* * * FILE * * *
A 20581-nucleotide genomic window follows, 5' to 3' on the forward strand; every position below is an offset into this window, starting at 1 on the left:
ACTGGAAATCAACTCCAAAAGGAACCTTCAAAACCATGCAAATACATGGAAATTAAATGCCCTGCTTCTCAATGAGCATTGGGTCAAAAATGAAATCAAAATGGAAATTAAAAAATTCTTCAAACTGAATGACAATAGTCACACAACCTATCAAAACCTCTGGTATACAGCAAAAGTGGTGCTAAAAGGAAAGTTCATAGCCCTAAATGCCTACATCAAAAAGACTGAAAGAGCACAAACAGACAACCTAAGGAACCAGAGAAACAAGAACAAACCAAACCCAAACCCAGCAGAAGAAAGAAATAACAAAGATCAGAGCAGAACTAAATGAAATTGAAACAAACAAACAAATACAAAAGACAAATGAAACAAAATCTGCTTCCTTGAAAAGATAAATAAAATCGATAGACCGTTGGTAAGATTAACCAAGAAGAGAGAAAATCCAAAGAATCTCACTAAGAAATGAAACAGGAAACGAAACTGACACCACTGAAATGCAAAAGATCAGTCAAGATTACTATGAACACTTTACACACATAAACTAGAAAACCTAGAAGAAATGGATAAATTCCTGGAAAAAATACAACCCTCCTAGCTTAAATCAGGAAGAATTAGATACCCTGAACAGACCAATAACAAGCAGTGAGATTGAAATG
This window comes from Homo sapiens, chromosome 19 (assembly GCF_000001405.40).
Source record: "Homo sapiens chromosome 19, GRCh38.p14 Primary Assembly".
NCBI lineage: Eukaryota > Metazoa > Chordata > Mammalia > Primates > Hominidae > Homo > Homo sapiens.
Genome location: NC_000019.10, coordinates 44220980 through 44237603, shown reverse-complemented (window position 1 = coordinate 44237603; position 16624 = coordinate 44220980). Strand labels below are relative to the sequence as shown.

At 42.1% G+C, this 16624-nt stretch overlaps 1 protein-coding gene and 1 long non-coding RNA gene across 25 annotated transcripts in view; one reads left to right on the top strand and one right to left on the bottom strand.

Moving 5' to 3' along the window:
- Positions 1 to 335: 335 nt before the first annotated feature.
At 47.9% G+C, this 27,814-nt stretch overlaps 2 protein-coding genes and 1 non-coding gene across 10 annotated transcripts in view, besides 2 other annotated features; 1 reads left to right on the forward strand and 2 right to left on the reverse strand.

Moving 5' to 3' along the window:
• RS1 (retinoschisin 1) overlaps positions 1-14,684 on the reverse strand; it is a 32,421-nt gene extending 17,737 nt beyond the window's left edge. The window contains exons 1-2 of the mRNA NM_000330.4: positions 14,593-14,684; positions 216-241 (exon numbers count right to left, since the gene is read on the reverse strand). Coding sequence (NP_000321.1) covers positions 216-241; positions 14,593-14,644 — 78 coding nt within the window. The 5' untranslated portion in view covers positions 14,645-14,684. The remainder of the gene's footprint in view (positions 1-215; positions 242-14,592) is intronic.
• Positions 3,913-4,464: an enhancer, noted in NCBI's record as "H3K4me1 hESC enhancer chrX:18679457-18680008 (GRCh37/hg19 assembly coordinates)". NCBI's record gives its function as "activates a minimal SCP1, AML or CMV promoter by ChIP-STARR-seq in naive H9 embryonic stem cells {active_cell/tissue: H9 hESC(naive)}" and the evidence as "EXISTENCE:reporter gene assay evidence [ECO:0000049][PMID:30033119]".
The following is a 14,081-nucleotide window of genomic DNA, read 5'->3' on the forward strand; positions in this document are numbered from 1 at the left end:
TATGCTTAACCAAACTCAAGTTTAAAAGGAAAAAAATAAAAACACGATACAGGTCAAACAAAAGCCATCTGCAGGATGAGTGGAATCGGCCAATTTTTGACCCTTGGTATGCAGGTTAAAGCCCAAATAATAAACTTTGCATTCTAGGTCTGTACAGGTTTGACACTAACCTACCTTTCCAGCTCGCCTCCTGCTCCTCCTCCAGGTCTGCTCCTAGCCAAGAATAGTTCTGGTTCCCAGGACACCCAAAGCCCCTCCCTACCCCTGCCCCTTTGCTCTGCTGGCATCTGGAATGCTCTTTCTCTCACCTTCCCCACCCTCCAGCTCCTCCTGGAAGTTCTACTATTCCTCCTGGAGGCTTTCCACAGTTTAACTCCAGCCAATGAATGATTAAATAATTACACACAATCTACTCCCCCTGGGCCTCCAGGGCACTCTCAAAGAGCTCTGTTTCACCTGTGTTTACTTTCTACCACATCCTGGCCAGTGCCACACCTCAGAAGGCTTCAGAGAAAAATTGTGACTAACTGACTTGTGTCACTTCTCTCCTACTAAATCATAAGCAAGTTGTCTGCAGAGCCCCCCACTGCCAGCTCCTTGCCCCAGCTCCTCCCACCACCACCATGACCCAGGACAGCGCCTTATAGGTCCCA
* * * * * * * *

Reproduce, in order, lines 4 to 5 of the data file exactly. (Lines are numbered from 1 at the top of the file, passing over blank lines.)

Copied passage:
Source record: "Homo sapiens chromosome 19, GRCh38.p14 Primary Assembly".
NCBI lineage: Eukaryota > Metazoa > Chordata > Mammalia > Primates > Hominidae > Homo > Homo sapiens.